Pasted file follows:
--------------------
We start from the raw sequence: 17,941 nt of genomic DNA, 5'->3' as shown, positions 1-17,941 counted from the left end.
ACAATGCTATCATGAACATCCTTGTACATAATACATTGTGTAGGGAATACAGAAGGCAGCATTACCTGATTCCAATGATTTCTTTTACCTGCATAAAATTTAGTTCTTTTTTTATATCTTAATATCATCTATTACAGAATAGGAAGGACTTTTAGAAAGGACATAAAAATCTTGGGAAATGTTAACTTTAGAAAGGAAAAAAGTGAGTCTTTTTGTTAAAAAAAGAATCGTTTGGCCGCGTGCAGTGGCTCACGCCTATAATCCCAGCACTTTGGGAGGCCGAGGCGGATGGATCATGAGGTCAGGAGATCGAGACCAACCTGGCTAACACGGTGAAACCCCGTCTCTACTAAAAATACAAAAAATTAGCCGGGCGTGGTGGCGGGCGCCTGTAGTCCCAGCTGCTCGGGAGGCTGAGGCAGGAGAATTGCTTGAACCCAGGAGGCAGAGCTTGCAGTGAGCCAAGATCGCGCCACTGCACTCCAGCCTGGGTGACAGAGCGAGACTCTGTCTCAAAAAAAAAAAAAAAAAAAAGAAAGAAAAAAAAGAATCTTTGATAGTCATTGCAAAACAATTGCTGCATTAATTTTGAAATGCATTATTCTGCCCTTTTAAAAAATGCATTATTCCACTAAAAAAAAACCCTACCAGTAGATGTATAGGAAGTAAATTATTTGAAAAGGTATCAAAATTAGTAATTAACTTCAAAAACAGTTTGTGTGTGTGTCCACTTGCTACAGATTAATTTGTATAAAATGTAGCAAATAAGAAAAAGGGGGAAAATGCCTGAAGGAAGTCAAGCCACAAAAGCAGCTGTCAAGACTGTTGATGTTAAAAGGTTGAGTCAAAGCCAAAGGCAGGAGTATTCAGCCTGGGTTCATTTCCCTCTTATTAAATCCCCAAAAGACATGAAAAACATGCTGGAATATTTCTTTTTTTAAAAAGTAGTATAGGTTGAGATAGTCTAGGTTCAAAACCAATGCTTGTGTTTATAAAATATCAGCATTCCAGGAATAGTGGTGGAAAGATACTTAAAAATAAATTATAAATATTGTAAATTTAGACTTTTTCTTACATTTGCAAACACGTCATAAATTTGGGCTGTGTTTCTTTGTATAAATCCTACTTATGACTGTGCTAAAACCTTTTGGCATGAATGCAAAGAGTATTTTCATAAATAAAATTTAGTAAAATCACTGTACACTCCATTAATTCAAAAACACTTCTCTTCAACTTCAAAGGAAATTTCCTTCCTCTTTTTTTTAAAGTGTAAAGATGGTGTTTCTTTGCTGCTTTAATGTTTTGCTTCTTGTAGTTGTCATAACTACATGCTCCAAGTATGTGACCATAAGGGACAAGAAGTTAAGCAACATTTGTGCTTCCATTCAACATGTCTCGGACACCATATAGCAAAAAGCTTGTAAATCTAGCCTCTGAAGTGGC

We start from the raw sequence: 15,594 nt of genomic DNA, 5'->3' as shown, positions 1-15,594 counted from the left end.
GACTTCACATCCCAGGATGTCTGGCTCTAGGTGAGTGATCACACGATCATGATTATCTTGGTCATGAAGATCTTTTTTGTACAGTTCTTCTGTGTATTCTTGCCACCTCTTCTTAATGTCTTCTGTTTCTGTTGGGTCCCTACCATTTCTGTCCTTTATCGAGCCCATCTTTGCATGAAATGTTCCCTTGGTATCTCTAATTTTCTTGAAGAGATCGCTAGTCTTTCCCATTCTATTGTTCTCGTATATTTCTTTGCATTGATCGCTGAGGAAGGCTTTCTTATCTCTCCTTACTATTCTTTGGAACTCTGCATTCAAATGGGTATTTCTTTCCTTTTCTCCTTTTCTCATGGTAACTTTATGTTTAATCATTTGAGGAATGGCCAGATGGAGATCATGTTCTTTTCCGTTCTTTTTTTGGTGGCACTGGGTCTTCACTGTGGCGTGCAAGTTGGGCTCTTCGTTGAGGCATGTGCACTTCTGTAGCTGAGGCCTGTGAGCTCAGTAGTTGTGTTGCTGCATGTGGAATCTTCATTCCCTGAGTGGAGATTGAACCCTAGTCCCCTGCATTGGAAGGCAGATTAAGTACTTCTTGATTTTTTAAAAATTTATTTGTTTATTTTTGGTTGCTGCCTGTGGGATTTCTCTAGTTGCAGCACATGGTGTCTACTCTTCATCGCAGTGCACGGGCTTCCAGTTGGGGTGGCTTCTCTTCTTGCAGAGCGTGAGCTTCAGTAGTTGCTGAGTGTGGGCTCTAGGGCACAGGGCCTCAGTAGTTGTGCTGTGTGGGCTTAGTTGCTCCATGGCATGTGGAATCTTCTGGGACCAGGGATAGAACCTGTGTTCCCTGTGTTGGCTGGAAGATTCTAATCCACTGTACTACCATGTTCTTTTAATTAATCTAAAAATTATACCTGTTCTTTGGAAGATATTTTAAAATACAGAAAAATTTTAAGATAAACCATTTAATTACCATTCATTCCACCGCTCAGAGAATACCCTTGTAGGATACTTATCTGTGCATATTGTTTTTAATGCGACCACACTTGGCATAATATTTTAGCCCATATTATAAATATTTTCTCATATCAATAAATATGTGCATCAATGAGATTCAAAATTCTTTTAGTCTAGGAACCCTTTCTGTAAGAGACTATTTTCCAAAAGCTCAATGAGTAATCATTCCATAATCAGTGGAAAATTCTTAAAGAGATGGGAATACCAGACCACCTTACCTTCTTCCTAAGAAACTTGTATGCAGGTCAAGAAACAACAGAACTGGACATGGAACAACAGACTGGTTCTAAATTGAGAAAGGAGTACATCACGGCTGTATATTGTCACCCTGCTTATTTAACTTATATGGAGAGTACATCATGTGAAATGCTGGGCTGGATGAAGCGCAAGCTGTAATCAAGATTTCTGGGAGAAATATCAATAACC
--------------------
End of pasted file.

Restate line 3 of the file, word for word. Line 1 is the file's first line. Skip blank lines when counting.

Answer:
We start from the raw sequence: 15,594 nt of genomic DNA, 5'->3' as shown, positions 1-15,594 counted from the left end.